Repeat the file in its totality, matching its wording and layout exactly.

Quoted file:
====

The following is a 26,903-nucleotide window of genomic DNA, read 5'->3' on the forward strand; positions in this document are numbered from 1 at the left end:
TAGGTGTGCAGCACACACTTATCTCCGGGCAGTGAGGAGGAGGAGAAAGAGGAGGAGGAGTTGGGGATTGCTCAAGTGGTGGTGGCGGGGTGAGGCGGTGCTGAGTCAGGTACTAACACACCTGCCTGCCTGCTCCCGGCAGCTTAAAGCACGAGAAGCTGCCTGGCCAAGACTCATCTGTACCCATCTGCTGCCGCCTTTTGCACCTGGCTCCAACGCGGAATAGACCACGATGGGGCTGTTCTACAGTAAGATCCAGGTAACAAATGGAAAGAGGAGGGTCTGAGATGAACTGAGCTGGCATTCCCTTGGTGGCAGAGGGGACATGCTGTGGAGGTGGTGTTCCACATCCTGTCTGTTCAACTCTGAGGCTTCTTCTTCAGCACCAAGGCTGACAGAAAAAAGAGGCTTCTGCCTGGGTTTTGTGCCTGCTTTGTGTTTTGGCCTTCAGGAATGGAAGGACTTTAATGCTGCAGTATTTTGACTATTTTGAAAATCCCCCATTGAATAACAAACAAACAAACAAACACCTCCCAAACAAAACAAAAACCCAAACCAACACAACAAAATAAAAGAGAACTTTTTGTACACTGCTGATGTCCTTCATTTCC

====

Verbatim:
The following is a 26,903-nucleotide window of genomic DNA, read 5'->3' on the forward strand; positions in this document are numbered from 1 at the left end:
TAGGTGTGCAGCACACACTTATCTCCGGGCAGTGAGGAGGAGGAGAAAGAGGAGGAGGAGTTGGGGATTGCTCAAGTGGTGGTGGCGGGGTGAGGCGGTGCTGAGTCAGGTACTAACACACCTGCCTGCCTGCTCCCGGCAGCTTAAAGCACGAGAAGCTGCCTGGCCAAGACTCATCTGTACCCATCTGCTGCCGCCTTTTGCACCTGGCTCCAACGCGGAATAGACCACGATGGGGCTGTTCTACAGTAAGATCCAGGTAACAAATGGAAAGAGGAGGGTCTGAGATGAACTGAGCTGGCATTCCCTTGGTGGCAGAGGGGACATGCTGTGGAGGTGGTGTTCCACATCCTGTCTGTTCAACTCTGAGGCTTCTTCTTCAGCACCAAGGCTGACAGAAAAAAGAGGCTTCTGCCTGGGTTTTGTGCCTGCTTTGTGTTTTGGCCTTCAGGAATGGAAGGACTTTAATGCTGCAGTATTTTGACTATTTTGAAAATCCCCCATTGAATAACAAACAAACAAACAAACACCTCCCAAACAAAACAAAAACCCAAACCAACACAACAAAATAAAAGAGAACTTTTTGTACACTGCTGATGTCCTTCATTTCC